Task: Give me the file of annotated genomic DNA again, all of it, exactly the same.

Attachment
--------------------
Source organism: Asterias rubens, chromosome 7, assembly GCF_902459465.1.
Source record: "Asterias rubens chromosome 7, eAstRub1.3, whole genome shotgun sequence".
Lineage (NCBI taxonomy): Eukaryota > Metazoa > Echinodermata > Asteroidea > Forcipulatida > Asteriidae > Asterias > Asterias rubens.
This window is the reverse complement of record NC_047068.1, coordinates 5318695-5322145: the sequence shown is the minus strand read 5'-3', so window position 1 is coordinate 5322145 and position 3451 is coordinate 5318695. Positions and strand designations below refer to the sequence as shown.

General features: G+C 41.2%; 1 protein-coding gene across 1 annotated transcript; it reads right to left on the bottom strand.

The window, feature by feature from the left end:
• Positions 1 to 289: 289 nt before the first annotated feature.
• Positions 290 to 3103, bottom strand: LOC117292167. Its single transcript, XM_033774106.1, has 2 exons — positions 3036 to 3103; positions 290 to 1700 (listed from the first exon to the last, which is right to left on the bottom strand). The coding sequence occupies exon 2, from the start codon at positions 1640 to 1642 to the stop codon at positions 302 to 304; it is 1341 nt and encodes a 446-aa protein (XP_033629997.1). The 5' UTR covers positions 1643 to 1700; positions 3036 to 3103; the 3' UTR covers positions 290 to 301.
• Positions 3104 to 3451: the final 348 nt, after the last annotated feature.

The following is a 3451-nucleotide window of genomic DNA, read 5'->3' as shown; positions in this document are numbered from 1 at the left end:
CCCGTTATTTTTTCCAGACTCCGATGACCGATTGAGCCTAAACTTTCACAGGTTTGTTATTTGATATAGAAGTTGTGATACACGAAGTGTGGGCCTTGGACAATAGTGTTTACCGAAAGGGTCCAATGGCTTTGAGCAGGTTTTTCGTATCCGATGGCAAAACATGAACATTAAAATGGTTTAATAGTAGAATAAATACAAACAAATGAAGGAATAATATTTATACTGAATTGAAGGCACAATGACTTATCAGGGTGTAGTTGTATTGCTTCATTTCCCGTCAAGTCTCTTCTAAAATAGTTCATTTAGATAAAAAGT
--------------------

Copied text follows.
Source organism: Asterias rubens, chromosome 7, assembly GCF_902459465.1.
Source record: "Asterias rubens chromosome 7, eAstRub1.3, whole genome shotgun sequence".
Lineage (NCBI taxonomy): Eukaryota > Metazoa > Echinodermata > Asteroidea > Forcipulatida > Asteriidae > Asterias > Asterias rubens.
This window is the reverse complement of record NC_047068.1, coordinates 5318695-5322145: the sequence shown is the minus strand read 5'-3', so window position 1 is coordinate 5322145 and position 3451 is coordinate 5318695. Positions and strand designations below refer to the sequence as shown.

General features: G+C 41.2%; 1 protein-coding gene across 1 annotated transcript; it reads right to left on the bottom strand.

The window, feature by feature from the left end:
• Positions 1 to 289: 289 nt before the first annotated feature.
• Positions 290 to 3103, bottom strand: LOC117292167. Its single transcript, XM_033774106.1, has 2 exons — positions 3036 to 3103; positions 290 to 1700 (listed from the first exon to the last, which is right to left on the bottom strand). The coding sequence occupies exon 2, from the start codon at positions 1640 to 1642 to the stop codon at positions 302 to 304; it is 1341 nt and encodes a 446-aa protein (XP_033629997.1). The 5' UTR covers positions 1643 to 1700; positions 3036 to 3103; the 3' UTR covers positions 290 to 301.
• Positions 3104 to 3451: the final 348 nt, after the last annotated feature.

The following is a 3451-nucleotide window of genomic DNA, read 5'->3' as shown; positions in this document are numbered from 1 at the left end:
CCCGTTATTTTTTCCAGACTCCGATGACCGATTGAGCCTAAACTTTCACAGGTTTGTTATTTGATATAGAAGTTGTGATACACGAAGTGTGGGCCTTGGACAATAGTGTTTACCGAAAGGGTCCAATGGCTTTGAGCAGGTTTTTCGTATCCGATGGCAAAACATGAACATTAAAATGGTTTAATAGTAGAATAAATACAAACAAATGAAGGAATAATATTTATACTGAATTGAAGGCACAATGACTTATCAGGGTGTAGTTGTATTGCTTCATTTCCCGTCAAGTCTCTTCTAAAATAGTTCATTTAGATAAAAAGT